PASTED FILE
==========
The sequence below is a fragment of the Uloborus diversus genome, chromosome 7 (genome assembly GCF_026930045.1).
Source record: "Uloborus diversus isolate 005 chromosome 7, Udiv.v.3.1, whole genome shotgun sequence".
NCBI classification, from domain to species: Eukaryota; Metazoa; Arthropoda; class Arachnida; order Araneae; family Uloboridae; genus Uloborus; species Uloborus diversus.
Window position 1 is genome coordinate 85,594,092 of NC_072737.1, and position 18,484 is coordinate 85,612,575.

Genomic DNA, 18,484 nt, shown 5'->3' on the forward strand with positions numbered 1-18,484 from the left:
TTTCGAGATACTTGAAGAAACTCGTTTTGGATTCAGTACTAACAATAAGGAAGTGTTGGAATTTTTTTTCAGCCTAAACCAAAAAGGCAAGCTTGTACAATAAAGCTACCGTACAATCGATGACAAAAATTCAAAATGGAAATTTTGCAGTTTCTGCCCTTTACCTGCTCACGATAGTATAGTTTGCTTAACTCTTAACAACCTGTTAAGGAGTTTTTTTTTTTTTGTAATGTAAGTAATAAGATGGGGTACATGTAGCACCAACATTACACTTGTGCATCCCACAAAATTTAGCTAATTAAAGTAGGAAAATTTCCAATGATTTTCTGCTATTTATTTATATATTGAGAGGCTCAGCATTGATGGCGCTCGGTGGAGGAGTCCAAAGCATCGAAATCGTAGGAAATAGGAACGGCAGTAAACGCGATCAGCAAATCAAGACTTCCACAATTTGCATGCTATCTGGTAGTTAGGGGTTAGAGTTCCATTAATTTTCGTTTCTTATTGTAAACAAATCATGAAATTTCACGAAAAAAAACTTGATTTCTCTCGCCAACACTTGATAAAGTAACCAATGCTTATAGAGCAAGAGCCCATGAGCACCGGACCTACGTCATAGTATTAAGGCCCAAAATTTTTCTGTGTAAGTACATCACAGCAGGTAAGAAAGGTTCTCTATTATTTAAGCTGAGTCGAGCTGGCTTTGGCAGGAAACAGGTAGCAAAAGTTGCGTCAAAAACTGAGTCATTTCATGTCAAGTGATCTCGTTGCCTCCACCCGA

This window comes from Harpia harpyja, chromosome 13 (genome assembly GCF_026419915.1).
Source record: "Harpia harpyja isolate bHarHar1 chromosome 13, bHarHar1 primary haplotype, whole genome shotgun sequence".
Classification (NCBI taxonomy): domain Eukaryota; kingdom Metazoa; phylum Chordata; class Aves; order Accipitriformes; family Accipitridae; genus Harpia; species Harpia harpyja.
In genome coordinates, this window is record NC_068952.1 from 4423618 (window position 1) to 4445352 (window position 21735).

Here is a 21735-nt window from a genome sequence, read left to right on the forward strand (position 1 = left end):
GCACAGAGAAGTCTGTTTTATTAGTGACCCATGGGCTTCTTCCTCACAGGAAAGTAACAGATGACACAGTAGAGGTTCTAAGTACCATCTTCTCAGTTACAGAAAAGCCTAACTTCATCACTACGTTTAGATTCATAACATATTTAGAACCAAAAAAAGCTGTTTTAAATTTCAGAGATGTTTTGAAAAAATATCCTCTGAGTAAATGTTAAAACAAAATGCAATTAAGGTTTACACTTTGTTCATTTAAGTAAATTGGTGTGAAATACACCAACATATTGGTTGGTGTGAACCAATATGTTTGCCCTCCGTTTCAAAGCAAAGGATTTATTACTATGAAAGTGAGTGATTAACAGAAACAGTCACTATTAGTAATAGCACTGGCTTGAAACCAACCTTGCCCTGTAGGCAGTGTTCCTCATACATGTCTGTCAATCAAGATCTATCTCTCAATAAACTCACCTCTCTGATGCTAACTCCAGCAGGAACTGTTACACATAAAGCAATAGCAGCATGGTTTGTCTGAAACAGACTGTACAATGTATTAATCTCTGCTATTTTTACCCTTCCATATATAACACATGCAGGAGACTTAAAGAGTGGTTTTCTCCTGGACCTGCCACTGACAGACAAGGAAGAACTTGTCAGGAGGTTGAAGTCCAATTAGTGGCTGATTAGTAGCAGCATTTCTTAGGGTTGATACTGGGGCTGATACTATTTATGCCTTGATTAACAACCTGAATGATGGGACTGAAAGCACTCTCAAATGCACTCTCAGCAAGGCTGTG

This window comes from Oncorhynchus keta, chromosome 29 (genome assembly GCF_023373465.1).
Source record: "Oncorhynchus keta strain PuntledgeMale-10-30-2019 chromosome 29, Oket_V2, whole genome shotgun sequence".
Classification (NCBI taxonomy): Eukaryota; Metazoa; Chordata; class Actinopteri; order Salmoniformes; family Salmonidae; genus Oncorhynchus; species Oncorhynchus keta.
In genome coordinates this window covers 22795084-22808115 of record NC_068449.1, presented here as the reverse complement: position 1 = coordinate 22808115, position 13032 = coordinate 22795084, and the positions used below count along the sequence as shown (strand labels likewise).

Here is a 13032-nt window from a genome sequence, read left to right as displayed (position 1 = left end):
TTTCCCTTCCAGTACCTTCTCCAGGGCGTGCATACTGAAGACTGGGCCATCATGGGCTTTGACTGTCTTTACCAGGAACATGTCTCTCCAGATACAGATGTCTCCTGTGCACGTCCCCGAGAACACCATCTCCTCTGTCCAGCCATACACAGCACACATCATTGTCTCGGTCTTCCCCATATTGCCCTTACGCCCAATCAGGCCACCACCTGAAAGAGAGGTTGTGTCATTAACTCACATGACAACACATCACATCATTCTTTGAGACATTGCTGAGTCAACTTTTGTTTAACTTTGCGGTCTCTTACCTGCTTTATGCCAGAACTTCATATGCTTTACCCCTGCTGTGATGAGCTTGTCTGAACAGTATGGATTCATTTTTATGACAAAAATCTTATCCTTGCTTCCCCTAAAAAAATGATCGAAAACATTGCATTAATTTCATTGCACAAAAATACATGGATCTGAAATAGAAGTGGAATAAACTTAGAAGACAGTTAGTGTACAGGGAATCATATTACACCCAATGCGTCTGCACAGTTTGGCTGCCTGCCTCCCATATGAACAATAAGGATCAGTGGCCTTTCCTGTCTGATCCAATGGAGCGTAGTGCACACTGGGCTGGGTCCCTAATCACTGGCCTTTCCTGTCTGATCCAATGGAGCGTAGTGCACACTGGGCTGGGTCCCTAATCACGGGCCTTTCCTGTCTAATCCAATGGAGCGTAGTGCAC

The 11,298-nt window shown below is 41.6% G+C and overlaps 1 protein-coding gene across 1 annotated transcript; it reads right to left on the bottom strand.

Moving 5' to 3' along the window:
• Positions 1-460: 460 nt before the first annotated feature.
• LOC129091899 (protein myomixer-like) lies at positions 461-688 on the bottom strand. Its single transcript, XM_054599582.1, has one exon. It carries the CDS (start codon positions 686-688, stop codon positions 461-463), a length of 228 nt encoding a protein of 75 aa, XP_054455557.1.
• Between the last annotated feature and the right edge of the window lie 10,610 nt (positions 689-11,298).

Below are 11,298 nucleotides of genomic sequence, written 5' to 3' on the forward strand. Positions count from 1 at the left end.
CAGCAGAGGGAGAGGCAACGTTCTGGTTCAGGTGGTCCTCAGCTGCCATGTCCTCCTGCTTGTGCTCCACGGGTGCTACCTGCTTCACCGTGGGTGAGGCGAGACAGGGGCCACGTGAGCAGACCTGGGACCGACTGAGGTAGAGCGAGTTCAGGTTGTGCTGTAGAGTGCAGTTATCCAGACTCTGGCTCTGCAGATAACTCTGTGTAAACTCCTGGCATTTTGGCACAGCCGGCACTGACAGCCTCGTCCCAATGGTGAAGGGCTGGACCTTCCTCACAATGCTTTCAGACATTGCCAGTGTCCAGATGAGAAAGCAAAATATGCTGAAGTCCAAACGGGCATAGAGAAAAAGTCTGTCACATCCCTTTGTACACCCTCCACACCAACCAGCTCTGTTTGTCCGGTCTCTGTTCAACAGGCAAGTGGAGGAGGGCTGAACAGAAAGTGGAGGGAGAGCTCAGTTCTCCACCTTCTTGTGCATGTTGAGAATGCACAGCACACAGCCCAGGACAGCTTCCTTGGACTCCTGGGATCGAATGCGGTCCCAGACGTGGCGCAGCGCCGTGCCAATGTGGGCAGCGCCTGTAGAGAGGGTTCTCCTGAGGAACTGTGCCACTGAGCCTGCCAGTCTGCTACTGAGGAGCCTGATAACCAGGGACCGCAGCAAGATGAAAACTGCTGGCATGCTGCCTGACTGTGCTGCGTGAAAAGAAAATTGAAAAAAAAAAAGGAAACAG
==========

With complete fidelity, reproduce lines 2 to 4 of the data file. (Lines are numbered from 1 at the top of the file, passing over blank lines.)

Source record: "Uloborus diversus isolate 005 chromosome 7, Udiv.v.3.1, whole genome shotgun sequence".
NCBI classification, from domain to species: Eukaryota; Metazoa; Arthropoda; class Arachnida; order Araneae; family Uloboridae; genus Uloborus; species Uloborus diversus.
Window position 1 is genome coordinate 85,594,092 of NC_072737.1, and position 18,484 is coordinate 85,612,575.